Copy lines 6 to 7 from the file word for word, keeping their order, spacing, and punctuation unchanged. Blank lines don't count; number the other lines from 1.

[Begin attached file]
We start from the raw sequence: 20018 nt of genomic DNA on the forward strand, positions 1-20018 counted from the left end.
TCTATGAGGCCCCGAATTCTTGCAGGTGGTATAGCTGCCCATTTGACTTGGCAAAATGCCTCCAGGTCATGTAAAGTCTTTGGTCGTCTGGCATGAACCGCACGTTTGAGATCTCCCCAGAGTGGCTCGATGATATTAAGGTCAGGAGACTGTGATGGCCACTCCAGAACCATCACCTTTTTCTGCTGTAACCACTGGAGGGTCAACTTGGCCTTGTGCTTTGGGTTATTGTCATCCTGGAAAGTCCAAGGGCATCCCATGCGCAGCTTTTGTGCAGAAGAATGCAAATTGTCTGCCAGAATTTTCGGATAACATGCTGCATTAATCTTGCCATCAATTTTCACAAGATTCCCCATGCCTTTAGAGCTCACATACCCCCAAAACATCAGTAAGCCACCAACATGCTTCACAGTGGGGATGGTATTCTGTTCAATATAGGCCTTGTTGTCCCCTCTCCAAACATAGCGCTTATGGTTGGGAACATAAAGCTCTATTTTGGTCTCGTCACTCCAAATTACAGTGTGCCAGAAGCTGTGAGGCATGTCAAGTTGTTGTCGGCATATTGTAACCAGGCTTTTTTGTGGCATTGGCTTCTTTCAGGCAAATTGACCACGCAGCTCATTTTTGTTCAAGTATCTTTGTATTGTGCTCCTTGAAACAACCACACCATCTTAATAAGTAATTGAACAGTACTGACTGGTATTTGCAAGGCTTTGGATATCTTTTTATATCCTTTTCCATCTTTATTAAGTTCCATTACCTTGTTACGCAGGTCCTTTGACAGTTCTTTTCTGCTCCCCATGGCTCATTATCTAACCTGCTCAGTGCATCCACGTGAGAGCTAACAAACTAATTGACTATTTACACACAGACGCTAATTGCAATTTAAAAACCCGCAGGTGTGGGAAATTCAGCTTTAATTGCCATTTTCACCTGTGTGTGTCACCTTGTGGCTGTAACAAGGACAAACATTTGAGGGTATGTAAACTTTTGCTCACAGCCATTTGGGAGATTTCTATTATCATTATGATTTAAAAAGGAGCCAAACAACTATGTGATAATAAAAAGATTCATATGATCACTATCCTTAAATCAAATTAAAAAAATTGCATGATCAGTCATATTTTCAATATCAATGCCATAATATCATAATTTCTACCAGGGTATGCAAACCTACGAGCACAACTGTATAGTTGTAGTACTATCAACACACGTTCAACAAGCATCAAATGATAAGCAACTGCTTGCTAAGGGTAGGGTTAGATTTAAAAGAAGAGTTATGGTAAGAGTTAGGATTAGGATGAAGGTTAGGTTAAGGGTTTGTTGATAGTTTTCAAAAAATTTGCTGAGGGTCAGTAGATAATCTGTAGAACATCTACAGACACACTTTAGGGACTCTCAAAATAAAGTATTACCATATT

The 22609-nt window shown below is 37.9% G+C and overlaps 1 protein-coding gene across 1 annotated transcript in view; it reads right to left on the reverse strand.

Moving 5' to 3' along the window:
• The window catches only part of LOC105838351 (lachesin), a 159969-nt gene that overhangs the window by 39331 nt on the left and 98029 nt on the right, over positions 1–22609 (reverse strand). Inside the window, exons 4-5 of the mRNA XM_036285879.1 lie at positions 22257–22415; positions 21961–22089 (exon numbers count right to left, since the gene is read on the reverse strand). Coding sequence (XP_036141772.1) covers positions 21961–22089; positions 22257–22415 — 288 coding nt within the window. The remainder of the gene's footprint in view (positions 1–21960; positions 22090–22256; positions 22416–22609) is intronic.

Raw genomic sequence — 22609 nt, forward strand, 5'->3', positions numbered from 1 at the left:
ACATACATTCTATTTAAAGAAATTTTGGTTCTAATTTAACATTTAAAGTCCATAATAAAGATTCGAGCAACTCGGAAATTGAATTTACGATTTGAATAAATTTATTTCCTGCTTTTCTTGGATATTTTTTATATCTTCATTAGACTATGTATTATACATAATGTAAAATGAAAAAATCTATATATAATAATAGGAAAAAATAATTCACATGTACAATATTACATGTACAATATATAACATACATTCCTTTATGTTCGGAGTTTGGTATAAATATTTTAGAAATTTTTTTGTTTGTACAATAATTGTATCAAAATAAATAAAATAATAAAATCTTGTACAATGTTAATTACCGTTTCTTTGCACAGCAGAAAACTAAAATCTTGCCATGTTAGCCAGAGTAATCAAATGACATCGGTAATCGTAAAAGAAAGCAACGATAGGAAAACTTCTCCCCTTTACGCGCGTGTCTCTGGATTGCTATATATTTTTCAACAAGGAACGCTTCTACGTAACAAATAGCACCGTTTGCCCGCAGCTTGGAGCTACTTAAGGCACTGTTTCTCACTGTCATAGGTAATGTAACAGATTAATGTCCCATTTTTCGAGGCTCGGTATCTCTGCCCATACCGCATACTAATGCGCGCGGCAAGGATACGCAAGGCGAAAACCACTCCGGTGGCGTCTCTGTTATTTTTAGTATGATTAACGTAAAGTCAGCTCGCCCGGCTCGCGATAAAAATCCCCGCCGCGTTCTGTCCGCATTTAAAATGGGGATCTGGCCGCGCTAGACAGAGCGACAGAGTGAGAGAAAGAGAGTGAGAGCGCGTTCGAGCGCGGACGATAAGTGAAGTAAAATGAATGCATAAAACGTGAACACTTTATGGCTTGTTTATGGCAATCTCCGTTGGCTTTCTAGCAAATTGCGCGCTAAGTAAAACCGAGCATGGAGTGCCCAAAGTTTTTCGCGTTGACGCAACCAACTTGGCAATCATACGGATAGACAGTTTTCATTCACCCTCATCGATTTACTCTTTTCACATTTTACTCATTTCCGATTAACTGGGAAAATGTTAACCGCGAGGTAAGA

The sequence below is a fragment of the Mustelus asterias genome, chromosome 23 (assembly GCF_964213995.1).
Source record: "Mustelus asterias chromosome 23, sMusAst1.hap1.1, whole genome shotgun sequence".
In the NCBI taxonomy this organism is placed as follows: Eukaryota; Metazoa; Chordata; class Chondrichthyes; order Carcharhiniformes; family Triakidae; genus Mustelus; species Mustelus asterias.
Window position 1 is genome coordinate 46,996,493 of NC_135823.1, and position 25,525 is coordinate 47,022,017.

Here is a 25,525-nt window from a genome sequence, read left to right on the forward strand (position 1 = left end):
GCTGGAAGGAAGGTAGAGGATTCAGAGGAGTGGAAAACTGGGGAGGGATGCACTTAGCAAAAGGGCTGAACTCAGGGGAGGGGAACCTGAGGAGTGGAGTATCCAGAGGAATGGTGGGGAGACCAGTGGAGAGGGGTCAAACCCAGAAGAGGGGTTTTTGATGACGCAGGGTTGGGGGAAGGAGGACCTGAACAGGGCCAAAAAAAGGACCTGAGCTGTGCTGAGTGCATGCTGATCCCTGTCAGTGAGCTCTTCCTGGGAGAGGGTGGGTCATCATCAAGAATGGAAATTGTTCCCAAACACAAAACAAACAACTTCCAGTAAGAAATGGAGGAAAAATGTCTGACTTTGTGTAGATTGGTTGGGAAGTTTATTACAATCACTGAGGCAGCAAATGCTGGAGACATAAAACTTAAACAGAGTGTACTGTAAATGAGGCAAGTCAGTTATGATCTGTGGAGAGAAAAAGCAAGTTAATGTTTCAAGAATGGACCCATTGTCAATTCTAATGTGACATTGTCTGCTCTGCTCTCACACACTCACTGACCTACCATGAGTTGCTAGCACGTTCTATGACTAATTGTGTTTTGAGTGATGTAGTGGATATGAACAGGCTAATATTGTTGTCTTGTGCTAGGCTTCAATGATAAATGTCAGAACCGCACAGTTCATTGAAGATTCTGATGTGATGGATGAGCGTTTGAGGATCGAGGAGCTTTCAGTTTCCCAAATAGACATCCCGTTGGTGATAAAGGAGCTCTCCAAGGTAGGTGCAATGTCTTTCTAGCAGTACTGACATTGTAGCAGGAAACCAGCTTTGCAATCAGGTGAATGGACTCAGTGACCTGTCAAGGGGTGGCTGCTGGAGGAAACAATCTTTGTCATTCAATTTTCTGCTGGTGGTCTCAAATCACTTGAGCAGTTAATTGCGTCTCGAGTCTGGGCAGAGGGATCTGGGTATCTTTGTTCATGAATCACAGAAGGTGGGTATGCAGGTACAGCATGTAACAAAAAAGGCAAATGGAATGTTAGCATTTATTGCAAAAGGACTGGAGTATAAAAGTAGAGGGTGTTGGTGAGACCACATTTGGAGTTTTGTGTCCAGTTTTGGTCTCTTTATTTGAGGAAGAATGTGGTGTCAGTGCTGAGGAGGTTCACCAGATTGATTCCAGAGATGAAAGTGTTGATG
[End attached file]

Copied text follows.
Raw genomic sequence — 22609 nt, forward strand, 5'->3', positions numbered from 1 at the left:
ACATACATTCTATTTAAAGAAATTTTGGTTCTAATTTAACATTTAAAGTCCATAATAAAGATTCGAGCAACTCGGAAATTGAATTTACGATTTGAATAAATTTATTTCCTGCTTTTCTTGGATATTTTTTATATCTTCATTAGACTATGTATTATACATAATGTAAAATGAAAAAATCTATATATAATAATAGGAAAAAATAATTCACATGTACAATATTACATGTACAATATATAACATACATTCCTTTATGTTCGGAGTTTGGTATAAATATTTTAGAAATTTTTTTGTTTGTACAATAATTGTATCAAAATAAATAAAATAATAAAATCTTGTACAATGTTAATTACCGTTTCTTTGCACAGCAGAAAACTAAAATCTTGCCATGTTAGCCAGAGTAATCAAATGACATCGGTAATCGTAAAAGAAAGCAACGATAGGAAAACTTCTCCCCTTTACGCGCGTGTCTCTGGATTGCTATATATTTTTCAACAAGGAACGCTTCTACGTAACAAATAGCACCGTTTGCCCGCAGCTTGGAGCTACTTAAGGCACTGTTTCTCACTGTCATAGGTAATGTAACAGATTAATGTCCCATTTTTCGAGGCTCGGTATCTCTGCCCATACCGCATACTAATGCGCGCGGCAAGGATACGCAAGGCGAAAACCACTCCGGTGGCGTCTCTGTTATTTTTAGTATGATTAACGTAAAGTCAGCTCGCCCGGCTCGCGATAAAAATCCCCGCCGCGTTCTGTCCGCATTTAAAATGGGGATCTGGCCGCGCTAGACAGAGCGACAGAGTGAGAGAAAGAGAGTGAGAGCGCGTTCGAGCGCGGACGATAAGTGAAGTAAAATGAATGCATAAAACGTGAACACTTTATGGCTTGTTTATGGCAATCTCCGTTGGCTTTCTAGCAAATTGCGCGCTAAGTAAAACCGAGCATGGAGTGCCCAAAGTTTTTCGCGTTGACGCAACCAACTTGGCAATCATACGGATAGACAGTTTTCATTCACCCTCATCGATTTACTCTTTTCACATTTTACTCATTTCCGATTAACTGGGAAAATGTTAACCGCGAGGTAAGA